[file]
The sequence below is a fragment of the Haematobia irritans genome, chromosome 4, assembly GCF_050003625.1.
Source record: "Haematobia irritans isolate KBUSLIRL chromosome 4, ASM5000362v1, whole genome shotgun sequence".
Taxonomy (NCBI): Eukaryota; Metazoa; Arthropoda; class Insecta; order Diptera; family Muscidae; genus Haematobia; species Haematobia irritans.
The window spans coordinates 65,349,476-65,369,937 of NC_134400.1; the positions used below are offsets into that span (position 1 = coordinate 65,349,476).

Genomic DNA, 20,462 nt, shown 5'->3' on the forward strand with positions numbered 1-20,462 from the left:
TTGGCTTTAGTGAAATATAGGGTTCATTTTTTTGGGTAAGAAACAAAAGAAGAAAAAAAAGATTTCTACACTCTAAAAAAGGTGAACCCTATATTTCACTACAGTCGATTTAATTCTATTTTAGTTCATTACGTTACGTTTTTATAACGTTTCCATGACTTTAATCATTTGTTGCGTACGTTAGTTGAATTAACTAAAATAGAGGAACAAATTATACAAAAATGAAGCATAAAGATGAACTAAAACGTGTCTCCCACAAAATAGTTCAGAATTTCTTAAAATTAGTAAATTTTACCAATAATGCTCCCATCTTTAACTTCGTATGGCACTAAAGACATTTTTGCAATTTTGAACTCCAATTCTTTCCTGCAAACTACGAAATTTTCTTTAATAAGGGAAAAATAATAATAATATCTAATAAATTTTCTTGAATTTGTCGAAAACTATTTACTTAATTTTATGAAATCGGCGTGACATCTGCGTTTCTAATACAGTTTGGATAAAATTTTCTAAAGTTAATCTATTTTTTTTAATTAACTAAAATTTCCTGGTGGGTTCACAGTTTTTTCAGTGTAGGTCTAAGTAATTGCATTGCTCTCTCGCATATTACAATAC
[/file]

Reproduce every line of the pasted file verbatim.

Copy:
The sequence below is a fragment of the Haematobia irritans genome, chromosome 4, assembly GCF_050003625.1.
Source record: "Haematobia irritans isolate KBUSLIRL chromosome 4, ASM5000362v1, whole genome shotgun sequence".
Taxonomy (NCBI): Eukaryota; Metazoa; Arthropoda; class Insecta; order Diptera; family Muscidae; genus Haematobia; species Haematobia irritans.
The window spans coordinates 65,349,476-65,369,937 of NC_134400.1; the positions used below are offsets into that span (position 1 = coordinate 65,349,476).

Genomic DNA, 20,462 nt, shown 5'->3' on the forward strand with positions numbered 1-20,462 from the left:
TTGGCTTTAGTGAAATATAGGGTTCATTTTTTTGGGTAAGAAACAAAAGAAGAAAAAAAAGATTTCTACACTCTAAAAAAGGTGAACCCTATATTTCACTACAGTCGATTTAATTCTATTTTAGTTCATTACGTTACGTTTTTATAACGTTTCCATGACTTTAATCATTTGTTGCGTACGTTAGTTGAATTAACTAAAATAGAGGAACAAATTATACAAAAATGAAGCATAAAGATGAACTAAAACGTGTCTCCCACAAAATAGTTCAGAATTTCTTAAAATTAGTAAATTTTACCAATAATGCTCCCATCTTTAACTTCGTATGGCACTAAAGACATTTTTGCAATTTTGAACTCCAATTCTTTCCTGCAAACTACGAAATTTTCTTTAATAAGGGAAAAATAATAATAATATCTAATAAATTTTCTTGAATTTGTCGAAAACTATTTACTTAATTTTATGAAATCGGCGTGACATCTGCGTTTCTAATACAGTTTGGATAAAATTTTCTAAAGTTAATCTATTTTTTTTAATTAACTAAAATTTCCTGGTGGGTTCACAGTTTTTTCAGTGTAGGTCTAAGTAATTGCATTGCTCTCTCGCATATTACAATAC